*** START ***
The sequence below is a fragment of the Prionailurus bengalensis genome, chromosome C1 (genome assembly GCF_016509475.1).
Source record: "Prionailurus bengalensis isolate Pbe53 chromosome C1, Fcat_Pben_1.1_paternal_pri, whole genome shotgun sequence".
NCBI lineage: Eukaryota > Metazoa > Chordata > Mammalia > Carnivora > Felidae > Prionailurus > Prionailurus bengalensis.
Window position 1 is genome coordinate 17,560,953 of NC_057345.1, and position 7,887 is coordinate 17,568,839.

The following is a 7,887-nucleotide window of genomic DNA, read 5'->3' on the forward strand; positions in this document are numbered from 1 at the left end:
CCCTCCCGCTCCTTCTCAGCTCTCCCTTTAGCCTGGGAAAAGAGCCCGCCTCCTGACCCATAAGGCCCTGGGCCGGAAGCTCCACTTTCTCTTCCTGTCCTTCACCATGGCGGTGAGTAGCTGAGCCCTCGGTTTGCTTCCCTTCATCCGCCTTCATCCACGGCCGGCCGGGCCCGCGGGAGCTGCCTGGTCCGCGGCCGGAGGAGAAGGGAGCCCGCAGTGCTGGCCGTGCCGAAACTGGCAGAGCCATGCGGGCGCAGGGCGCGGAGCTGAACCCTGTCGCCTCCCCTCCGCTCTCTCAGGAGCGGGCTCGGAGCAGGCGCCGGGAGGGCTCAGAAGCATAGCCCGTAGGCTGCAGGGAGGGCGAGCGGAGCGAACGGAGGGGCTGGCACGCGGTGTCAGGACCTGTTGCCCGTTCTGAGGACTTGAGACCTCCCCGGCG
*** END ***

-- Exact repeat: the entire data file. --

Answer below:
The sequence below is a fragment of the Prionailurus bengalensis genome, chromosome C1 (genome assembly GCF_016509475.1).
Source record: "Prionailurus bengalensis isolate Pbe53 chromosome C1, Fcat_Pben_1.1_paternal_pri, whole genome shotgun sequence".
NCBI lineage: Eukaryota > Metazoa > Chordata > Mammalia > Carnivora > Felidae > Prionailurus > Prionailurus bengalensis.
Window position 1 is genome coordinate 17,560,953 of NC_057345.1, and position 7,887 is coordinate 17,568,839.

The following is a 7,887-nucleotide window of genomic DNA, read 5'->3' on the forward strand; positions in this document are numbered from 1 at the left end:
CCCTCCCGCTCCTTCTCAGCTCTCCCTTTAGCCTGGGAAAAGAGCCCGCCTCCTGACCCATAAGGCCCTGGGCCGGAAGCTCCACTTTCTCTTCCTGTCCTTCACCATGGCGGTGAGTAGCTGAGCCCTCGGTTTGCTTCCCTTCATCCGCCTTCATCCACGGCCGGCCGGGCCCGCGGGAGCTGCCTGGTCCGCGGCCGGAGGAGAAGGGAGCCCGCAGTGCTGGCCGTGCCGAAACTGGCAGAGCCATGCGGGCGCAGGGCGCGGAGCTGAACCCTGTCGCCTCCCCTCCGCTCTCTCAGGAGCGGGCTCGGAGCAGGCGCCGGGAGGGCTCAGAAGCATAGCCCGTAGGCTGCAGGGAGGGCGAGCGGAGCGAACGGAGGGGCTGGCACGCGGTGTCAGGACCTGTTGCCCGTTCTGAGGACTTGAGACCTCCCCGGCG